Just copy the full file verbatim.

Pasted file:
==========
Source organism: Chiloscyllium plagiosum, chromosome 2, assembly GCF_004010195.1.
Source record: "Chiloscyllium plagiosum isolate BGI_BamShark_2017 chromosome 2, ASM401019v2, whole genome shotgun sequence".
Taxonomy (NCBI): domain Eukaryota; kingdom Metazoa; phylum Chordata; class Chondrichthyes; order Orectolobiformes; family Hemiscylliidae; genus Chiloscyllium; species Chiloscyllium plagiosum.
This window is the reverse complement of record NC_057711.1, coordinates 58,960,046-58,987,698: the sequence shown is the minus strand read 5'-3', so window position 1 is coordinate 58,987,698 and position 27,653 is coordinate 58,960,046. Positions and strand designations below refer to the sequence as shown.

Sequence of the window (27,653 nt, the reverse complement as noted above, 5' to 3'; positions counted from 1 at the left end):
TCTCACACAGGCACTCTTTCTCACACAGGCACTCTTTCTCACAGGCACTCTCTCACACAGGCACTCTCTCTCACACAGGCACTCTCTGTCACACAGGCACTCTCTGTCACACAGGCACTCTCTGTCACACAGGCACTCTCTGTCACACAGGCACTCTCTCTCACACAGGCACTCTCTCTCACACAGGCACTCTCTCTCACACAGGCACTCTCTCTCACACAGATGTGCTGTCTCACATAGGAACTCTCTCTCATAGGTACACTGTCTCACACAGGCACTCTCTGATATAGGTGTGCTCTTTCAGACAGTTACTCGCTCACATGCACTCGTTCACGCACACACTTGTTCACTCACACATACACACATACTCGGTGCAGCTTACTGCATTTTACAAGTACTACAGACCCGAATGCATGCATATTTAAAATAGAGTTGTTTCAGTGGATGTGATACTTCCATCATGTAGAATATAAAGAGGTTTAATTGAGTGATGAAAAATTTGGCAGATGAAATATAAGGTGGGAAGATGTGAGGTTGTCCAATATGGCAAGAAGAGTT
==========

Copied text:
Source organism: Chiloscyllium plagiosum, chromosome 2, assembly GCF_004010195.1.
Source record: "Chiloscyllium plagiosum isolate BGI_BamShark_2017 chromosome 2, ASM401019v2, whole genome shotgun sequence".
Taxonomy (NCBI): domain Eukaryota; kingdom Metazoa; phylum Chordata; class Chondrichthyes; order Orectolobiformes; family Hemiscylliidae; genus Chiloscyllium; species Chiloscyllium plagiosum.
This window is the reverse complement of record NC_057711.1, coordinates 58,960,046-58,987,698: the sequence shown is the minus strand read 5'-3', so window position 1 is coordinate 58,987,698 and position 27,653 is coordinate 58,960,046. Positions and strand designations below refer to the sequence as shown.

Sequence of the window (27,653 nt, the reverse complement as noted above, 5' to 3'; positions counted from 1 at the left end):
TCTCACACAGGCACTCTTTCTCACACAGGCACTCTTTCTCACAGGCACTCTCTCACACAGGCACTCTCTCTCACACAGGCACTCTCTGTCACACAGGCACTCTCTGTCACACAGGCACTCTCTGTCACACAGGCACTCTCTGTCACACAGGCACTCTCTCTCACACAGGCACTCTCTCTCACACAGGCACTCTCTCTCACACAGGCACTCTCTCTCACACAGATGTGCTGTCTCACATAGGAACTCTCTCTCATAGGTACACTGTCTCACACAGGCACTCTCTGATATAGGTGTGCTCTTTCAGACAGTTACTCGCTCACATGCACTCGTTCACGCACACACTTGTTCACTCACACATACACACATACTCGGTGCAGCTTACTGCATTTTACAAGTACTACAGACCCGAATGCATGCATATTTAAAATAGAGTTGTTTCAGTGGATGTGATACTTCCATCATGTAGAATATAAAGAGGTTTAATTGAGTGATGAAAAATTTGGCAGATGAAATATAAGGTGGGAAGATGTGAGGTTGTCCAATATGGCAAGAAGAGTT